I admit it, public art has been something I kind of always took for granted. More or less it certainly existed everywhere I have lived before.
This really didn’t change a lot after moving to Lowell. I recall a conversation with a friend just a few month ago in which he shared his sheer fascination with the public art collections of Lowell. I felt I had no idea, yet it made me curious, and this conversation caused me to pay more attention to the city I love and call home and the art I [didn’t] see.
I remember taking my kids for a walk to the Concord River Greenway, having no idea that Lowell’s Riverfest Carp is “not” just one piece in a rich Lowell Public Art collection. Suddenly, every time I walked down Market Street I would see Homage to Women through a very different lens, and this once (by me) ignored piece of art did what public art has the power to do: it made me pause, wonder, celebrate, admire, appreciate, be inspired and remember.
There are certainly many people in Lowell who can tell and share more about public art than I would ever try to do. But what I have learned is that public art is important, creates experiences and contributes to everyone’s quality of life. We don’t have to be “into the arts” to appreciate the beauty of public art maybe, just maybe, public art has the power to introduce art to each of us through its different mediums and our individual perceptions.
The last few months have been a comeback of sorts for public art in Lowell. Explore Lowell like a local and find one (or all) of Lowell’s amazing public art pieces. Start here.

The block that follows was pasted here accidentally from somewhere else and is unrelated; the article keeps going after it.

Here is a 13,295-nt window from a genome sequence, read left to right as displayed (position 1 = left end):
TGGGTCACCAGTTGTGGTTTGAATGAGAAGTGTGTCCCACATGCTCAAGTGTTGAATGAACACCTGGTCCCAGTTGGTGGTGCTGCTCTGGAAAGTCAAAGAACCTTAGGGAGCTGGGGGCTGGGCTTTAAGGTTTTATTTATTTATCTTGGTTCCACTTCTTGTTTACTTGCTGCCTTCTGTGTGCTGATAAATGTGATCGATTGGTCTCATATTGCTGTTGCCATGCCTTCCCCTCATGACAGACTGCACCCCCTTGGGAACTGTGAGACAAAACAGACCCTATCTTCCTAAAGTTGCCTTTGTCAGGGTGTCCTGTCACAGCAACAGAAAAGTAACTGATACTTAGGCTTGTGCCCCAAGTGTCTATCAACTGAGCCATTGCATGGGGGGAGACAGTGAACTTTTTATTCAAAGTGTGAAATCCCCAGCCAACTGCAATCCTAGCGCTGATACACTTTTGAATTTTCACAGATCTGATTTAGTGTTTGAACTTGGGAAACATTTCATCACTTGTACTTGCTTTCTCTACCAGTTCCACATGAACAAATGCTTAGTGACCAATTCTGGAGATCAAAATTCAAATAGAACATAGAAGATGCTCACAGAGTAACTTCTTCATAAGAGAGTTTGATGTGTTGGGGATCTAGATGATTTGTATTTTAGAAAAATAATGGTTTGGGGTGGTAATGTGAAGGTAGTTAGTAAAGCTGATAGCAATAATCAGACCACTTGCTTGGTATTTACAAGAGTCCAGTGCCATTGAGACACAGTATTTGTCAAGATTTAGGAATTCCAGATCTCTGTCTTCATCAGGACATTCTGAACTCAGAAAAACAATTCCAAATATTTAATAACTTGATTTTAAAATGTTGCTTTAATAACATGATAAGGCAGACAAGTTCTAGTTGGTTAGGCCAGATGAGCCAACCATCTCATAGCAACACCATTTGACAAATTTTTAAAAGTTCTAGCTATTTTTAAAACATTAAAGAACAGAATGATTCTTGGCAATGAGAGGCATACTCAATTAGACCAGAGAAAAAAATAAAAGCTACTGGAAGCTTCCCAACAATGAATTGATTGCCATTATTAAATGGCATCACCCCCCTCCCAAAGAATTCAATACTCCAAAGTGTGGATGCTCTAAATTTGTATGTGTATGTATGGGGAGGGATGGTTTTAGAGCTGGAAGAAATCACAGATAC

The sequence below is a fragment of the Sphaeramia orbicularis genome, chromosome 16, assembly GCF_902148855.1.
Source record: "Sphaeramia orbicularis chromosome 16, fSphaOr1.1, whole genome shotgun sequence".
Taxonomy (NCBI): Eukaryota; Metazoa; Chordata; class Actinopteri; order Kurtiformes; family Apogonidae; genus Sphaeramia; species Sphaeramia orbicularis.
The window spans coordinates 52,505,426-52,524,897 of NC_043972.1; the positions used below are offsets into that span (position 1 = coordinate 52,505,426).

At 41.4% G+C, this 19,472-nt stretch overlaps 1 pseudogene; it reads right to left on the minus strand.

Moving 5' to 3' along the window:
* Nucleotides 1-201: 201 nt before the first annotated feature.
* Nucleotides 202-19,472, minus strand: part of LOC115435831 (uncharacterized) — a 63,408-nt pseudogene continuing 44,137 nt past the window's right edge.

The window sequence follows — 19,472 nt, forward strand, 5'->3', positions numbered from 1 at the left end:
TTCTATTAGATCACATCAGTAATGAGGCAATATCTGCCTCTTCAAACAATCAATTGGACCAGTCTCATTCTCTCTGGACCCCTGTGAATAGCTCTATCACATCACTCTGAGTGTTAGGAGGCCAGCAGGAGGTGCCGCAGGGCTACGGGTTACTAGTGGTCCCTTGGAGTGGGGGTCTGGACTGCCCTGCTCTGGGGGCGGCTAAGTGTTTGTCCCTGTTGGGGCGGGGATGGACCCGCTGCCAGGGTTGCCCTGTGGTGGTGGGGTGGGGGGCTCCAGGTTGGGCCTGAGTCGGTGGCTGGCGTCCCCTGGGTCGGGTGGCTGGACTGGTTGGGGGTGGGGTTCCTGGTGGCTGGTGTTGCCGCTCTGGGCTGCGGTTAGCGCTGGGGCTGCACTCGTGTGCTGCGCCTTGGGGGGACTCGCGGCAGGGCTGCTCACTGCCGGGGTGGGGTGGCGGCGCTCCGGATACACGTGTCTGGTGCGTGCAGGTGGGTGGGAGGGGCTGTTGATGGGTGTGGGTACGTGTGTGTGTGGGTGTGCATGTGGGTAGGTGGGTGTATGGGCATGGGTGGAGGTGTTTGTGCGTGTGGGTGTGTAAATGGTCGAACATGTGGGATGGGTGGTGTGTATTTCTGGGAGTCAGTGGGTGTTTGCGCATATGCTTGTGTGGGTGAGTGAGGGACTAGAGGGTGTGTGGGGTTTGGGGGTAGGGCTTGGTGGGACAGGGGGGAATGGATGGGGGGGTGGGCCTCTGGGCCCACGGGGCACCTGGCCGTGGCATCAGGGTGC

The Dutton Street Mural
This week I was able to attend the official reveal of the Dutton Street Mural which was originally created in the late 1970’s by Leo Panas. The Irish-Acre mural is most likely one of the last of its kind and was original designed as part of a larger project of murals in different locations celebrating the immigrant heritage of Lowell.
Veils of Color
Veils of Color for Lowell, the Venice of America by Barbara Poole is a public art installation inside the remaining walls of an old mill along the lower Pawtucket Canal. The installation pays tribute to the textile history of Lowell and in a visually stunning way honors Lowell’s former textile manufacturing industry.
A very exciting comeback is the beginning with the restoration of the Pawtucket Prism. Artist Michio Ihara designed and built the Pawtucket Prism in 1987. After years of disrepair, Michio started restoration of this impressive twenty foot high sculpture that captures the essence of flowing water with sunlight and sound. Originally designed for water to flow through steel tubes moving 40 metal cubes, the redesigned installation will include 32 metal cubes.
These new and old public art installations are yet another reason to explore Lowell like a local to see all the great things to do and find out what so many people already know: There's A Lot To like here in Lowell
Other more recent public art installations and places include: Decatur Way, The Lowell Public Art Collection, Temporary Instalations included: #LightUpTheLocks, Downtown First Thursdays Light along canal, Human Powered Machines, and many others...